Iran-GCC detente could ultimately dilute Israel's role in Middle East
In recent weeks, Israel has sent a series of warning signals to Iran, aiming to mobilise support for targeting Iranian nuclear facilities while discouraging a revival of the 2015 nuclear deal.
The simultaneous warming of ties between Iran and Gulf states will ultimately dilute Israel's role
Late last month, Israeli Prime Minister Naftali Bennett expressed a readiness to escalate confrontation with Iran, noting that Israel would not be bound by any new nuclear deal: “Even if there is a return to a deal, Israel is of course not a party to the deal and Israel is not obligated by the deal.” He further emphasised Israel’s autonomy to act against Iran.
His comments came ahead of the latest round of Vienna talks between Iran and world powers, which aim to revive the nuclear deal that was scuppered by former US President Donald Trump in 2018. Israel shares Trump’s view that the nuclear deal is an insufficient mechanism by which to shut down Iran’s nuclear ambitions.
Top Israeli defence officials have reportedly been aiming to convince the US to attack Iranian facilities. But what is the end game here?
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Israel’s recent actions vis-a-vis Iran hearken back to the strategies it implemented in 2015, when the nuclear deal was being finalised. Former Israeli Prime Minister Benjamin Netanyahu urged then-President Barack Obama to halt the process, citing alleged evidence of nuclear proliferation in Iran. The goal was to paint Iran as a rogue state that was systematically being militarised.
In addition, various unpredictable developments have recently manifested across the Gulf and surrounding region. Afghanistan was recaptured by the Taliban; Arab states have initiated normalisation efforts with the Assad regime in Syria; Saudi Arabia and Iran have entered into negotiations; and hardliner Ebrahim Raisi won the Iranian presidency.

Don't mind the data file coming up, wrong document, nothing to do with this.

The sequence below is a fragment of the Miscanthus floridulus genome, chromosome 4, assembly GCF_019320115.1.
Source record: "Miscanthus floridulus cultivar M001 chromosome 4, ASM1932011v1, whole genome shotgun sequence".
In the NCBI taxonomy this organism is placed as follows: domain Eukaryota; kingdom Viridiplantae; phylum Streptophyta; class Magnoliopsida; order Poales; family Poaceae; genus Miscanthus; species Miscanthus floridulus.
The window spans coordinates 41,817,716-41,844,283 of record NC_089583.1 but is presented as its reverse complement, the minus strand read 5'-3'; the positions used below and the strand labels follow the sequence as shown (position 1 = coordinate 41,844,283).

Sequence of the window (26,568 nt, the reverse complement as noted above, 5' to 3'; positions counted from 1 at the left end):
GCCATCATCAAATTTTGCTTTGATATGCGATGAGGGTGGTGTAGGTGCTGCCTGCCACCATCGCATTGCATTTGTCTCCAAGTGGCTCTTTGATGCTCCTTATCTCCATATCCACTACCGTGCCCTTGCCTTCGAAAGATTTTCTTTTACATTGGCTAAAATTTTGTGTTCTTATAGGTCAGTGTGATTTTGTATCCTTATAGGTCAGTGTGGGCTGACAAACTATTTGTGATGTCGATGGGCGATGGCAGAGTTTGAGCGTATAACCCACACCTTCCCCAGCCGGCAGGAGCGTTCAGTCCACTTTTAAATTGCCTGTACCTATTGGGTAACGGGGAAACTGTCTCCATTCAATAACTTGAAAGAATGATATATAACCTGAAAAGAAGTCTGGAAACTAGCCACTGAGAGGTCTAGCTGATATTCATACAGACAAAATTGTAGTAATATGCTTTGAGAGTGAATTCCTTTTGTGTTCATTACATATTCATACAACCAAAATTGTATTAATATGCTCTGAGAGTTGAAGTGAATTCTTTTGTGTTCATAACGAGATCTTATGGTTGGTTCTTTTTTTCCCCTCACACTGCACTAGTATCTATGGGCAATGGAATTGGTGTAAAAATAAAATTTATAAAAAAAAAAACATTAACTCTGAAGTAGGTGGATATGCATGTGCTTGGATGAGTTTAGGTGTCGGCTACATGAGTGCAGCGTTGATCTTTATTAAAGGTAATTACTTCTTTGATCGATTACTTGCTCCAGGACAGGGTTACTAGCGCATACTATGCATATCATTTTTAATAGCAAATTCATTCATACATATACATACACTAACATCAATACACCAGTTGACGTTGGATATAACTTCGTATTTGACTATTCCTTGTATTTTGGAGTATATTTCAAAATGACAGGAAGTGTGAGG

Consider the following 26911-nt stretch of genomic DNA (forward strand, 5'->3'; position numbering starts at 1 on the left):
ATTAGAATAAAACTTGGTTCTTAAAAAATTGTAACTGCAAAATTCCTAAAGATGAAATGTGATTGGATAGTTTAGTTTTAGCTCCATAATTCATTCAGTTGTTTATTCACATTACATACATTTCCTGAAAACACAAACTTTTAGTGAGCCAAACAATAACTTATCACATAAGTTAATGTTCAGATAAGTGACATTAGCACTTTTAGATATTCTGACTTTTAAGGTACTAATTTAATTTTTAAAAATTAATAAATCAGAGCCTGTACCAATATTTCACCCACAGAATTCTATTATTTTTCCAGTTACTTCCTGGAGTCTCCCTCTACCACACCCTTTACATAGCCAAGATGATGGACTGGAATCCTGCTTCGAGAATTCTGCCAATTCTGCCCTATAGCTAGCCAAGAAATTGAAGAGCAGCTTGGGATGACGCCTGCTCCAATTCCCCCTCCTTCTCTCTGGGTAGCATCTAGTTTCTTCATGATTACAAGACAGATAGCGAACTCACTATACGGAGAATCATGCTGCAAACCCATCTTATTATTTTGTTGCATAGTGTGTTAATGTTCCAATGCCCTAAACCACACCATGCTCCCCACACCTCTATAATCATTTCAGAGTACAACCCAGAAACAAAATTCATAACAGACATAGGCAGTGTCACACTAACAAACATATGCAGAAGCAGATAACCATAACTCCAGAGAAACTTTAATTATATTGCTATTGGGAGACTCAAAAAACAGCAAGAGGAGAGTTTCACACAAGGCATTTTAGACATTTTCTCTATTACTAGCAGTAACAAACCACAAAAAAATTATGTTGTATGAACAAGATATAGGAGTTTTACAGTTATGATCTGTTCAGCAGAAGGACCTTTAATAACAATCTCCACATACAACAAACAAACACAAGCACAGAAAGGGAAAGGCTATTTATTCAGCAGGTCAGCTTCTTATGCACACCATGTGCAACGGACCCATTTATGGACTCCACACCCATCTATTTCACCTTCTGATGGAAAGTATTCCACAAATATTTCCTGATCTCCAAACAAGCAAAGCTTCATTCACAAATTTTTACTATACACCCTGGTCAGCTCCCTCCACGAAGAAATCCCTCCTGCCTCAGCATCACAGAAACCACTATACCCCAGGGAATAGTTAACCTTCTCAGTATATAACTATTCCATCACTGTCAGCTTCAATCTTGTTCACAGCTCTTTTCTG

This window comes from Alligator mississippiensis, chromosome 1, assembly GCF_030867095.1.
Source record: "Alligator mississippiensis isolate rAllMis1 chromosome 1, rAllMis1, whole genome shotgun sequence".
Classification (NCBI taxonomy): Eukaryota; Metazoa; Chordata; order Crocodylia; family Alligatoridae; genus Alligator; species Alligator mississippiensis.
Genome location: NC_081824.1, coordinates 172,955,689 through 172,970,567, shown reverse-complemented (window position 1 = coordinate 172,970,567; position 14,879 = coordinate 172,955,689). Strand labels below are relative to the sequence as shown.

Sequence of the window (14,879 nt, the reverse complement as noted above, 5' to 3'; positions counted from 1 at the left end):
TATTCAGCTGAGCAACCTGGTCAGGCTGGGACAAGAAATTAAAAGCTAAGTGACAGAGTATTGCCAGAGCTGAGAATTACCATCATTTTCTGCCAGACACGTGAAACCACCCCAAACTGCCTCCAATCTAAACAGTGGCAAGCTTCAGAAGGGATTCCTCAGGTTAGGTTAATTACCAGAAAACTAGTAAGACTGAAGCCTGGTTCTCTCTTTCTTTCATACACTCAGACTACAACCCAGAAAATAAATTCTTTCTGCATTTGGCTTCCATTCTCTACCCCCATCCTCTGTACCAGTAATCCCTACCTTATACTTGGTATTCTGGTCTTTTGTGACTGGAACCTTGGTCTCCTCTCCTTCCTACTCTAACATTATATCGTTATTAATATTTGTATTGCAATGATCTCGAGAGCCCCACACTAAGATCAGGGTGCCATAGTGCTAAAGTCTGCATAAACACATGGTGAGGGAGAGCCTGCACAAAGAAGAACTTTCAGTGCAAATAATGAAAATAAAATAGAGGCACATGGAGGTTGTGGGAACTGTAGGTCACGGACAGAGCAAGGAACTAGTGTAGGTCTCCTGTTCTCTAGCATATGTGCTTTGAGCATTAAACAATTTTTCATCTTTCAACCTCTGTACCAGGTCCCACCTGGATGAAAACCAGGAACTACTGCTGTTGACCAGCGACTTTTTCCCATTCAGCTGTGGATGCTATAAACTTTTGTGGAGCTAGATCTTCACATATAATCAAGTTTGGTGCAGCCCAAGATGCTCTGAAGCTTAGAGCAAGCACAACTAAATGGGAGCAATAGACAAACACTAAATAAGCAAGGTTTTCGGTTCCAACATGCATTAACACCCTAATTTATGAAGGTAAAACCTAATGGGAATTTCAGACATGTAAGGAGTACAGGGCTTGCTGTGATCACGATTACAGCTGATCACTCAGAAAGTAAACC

Indeed, the political realities of the Gulf region have been significantly shifting, and these changes are not going down well in Israel. Despite the Abraham Accords, which normalised ties between certain Arab states and Israel, the regional evolution points to a diminishing relevance for Israeli rhetoric.
While Netanyahu used the notion of “containing Iran” as a primary justification for the Abraham Accords, the simultaneous warming of ties between Iran and Gulf states will ultimately dilute Israel’s role, undermining its argument that Iran is a rogue state and regional destabiliser.
Risk of cyberattacks
Another factor in considering the end game is Israel’s cyberattacks, which have allegedly targeted Iran a number of times in recent years, as the US turned a blind eye. Israel might have deliberately overshot its initial demands with the US - ie, military attacks on Iranian facilities - so that it could then follow up with a more easily attainable demand for additional cyberattacks.
Cyberattacks allow Israel to further its propaganda and anti-Iran rhetoric. When compared with traditional military attacks, cyberattacks are lower risk, easier to carry out and result in less international condemnation for Israel.
Meanwhile, in the wake of renewed anti-Iran rhetoric from Washington and Tel Aviv, Gulf countries such as the UAE - who have found a new friend in Israel, while also starting to move away from their traditional enmity with Iran - will face a tough juggling act in the months ahead.
The views expressed in this article belong to the author and do not necessarily reflect the editorial policy of Middle East Eye.
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